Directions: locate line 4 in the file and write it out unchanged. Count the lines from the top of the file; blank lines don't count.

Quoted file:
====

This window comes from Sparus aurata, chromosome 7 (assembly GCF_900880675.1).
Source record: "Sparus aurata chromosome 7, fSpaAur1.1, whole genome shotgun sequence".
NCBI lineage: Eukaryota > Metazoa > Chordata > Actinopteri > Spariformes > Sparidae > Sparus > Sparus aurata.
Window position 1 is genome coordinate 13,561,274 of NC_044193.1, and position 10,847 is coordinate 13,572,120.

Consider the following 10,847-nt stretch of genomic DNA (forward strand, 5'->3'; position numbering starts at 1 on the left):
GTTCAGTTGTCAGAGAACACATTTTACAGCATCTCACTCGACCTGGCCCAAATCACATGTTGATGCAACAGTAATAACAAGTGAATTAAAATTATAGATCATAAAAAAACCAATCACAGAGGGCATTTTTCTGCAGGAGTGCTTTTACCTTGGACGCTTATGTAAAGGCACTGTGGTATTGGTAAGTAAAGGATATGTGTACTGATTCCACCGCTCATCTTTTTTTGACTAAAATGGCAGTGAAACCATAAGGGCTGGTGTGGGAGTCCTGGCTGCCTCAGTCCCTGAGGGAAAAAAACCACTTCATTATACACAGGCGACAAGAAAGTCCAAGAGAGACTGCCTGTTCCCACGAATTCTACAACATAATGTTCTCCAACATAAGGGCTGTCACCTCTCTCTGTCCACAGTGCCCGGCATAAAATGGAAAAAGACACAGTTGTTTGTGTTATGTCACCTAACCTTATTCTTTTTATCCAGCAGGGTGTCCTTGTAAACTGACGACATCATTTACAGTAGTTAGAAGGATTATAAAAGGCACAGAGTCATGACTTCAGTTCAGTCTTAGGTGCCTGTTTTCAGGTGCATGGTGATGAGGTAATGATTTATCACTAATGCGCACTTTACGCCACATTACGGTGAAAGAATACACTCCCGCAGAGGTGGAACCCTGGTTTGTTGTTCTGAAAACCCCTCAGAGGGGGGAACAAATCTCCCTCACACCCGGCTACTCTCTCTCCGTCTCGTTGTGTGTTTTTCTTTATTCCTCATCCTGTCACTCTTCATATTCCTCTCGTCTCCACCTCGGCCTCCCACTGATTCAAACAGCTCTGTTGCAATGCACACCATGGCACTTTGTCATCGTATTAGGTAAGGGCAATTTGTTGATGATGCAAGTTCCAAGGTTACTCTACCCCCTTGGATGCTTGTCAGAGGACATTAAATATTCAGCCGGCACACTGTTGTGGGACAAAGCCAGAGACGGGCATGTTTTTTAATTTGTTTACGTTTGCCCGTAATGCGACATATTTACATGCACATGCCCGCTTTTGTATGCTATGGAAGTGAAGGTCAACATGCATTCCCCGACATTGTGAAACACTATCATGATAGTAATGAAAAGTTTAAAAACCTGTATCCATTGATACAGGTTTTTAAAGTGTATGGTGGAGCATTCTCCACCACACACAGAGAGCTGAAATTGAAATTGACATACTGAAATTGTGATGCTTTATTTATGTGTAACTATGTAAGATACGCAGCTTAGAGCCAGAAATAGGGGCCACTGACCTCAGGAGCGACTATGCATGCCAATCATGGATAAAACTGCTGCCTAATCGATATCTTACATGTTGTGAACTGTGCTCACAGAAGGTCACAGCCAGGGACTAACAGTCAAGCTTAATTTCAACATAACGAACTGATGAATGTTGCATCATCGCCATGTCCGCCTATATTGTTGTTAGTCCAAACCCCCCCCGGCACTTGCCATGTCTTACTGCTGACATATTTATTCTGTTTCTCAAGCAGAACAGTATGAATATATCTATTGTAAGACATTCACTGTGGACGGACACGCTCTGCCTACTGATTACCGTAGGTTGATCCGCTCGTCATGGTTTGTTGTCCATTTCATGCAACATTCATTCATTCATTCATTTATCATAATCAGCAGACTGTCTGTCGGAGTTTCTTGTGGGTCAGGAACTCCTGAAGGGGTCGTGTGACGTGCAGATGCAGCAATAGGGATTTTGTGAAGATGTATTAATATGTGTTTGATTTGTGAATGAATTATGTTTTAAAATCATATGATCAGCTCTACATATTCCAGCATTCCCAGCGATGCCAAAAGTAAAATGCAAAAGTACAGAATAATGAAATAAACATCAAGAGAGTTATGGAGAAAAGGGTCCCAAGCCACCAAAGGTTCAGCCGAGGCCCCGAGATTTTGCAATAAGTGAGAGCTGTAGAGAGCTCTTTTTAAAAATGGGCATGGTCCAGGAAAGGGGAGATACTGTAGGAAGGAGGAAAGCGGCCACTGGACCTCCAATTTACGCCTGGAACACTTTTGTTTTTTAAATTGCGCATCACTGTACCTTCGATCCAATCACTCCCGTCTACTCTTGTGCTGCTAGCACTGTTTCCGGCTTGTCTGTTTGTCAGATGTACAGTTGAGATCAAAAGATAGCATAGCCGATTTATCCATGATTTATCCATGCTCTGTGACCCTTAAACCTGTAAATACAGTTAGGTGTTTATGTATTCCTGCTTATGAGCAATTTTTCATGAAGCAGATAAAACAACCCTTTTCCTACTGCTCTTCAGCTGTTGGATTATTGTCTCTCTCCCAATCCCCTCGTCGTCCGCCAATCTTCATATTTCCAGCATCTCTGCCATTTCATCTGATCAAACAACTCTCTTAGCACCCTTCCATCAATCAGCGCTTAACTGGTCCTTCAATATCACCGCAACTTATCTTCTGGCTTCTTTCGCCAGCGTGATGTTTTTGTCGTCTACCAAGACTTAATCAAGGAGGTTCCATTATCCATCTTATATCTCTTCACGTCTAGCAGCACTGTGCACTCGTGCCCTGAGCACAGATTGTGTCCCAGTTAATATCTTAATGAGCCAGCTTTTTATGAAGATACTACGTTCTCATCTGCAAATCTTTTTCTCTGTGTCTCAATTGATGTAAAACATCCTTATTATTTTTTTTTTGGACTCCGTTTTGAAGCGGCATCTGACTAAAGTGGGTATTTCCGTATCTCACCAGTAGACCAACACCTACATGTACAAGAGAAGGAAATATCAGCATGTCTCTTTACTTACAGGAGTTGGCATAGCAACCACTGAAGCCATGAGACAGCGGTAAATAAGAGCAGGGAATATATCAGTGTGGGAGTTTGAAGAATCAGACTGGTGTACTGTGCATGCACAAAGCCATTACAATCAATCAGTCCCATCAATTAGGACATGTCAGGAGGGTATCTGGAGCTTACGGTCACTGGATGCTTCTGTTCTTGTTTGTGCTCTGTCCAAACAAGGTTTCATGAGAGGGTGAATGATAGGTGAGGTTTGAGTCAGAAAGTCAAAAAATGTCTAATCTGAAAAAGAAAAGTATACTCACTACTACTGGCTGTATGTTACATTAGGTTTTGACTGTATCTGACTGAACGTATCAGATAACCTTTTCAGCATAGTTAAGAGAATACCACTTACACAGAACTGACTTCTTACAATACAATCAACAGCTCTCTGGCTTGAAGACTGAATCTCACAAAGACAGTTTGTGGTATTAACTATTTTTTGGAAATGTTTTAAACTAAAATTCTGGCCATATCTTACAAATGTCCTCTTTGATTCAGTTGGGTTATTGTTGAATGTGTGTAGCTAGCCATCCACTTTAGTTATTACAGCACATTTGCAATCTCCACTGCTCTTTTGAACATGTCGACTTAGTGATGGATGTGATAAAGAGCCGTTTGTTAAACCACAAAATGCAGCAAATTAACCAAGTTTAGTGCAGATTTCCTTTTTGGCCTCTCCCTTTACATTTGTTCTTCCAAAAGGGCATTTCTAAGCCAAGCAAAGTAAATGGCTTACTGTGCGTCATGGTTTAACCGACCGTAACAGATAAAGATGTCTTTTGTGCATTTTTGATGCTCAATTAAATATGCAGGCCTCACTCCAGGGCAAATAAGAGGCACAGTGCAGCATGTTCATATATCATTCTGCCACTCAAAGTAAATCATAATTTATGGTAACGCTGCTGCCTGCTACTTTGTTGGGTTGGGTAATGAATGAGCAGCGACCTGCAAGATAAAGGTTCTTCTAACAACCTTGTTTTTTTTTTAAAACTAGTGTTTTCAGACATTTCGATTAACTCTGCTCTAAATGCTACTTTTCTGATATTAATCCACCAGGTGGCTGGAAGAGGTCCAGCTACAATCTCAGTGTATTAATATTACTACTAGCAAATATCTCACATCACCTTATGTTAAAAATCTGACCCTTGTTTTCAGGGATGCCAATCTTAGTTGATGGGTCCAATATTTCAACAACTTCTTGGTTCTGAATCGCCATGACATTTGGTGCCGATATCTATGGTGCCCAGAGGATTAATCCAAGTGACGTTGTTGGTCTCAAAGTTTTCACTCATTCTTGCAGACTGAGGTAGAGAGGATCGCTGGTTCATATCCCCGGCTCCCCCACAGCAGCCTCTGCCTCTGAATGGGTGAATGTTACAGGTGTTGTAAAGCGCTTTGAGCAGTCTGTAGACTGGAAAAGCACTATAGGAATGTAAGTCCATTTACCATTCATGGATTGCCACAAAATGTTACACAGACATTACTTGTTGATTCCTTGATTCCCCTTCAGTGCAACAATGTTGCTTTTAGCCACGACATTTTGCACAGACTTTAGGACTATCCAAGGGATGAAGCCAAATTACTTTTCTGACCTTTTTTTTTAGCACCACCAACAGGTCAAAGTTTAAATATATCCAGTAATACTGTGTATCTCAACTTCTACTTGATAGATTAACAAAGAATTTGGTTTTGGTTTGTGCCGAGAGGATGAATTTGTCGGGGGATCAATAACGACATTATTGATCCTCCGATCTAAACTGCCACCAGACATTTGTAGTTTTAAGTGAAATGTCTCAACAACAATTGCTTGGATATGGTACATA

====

Window position 1 is genome coordinate 13,561,274 of NC_044193.1, and position 10,847 is coordinate 13,572,120.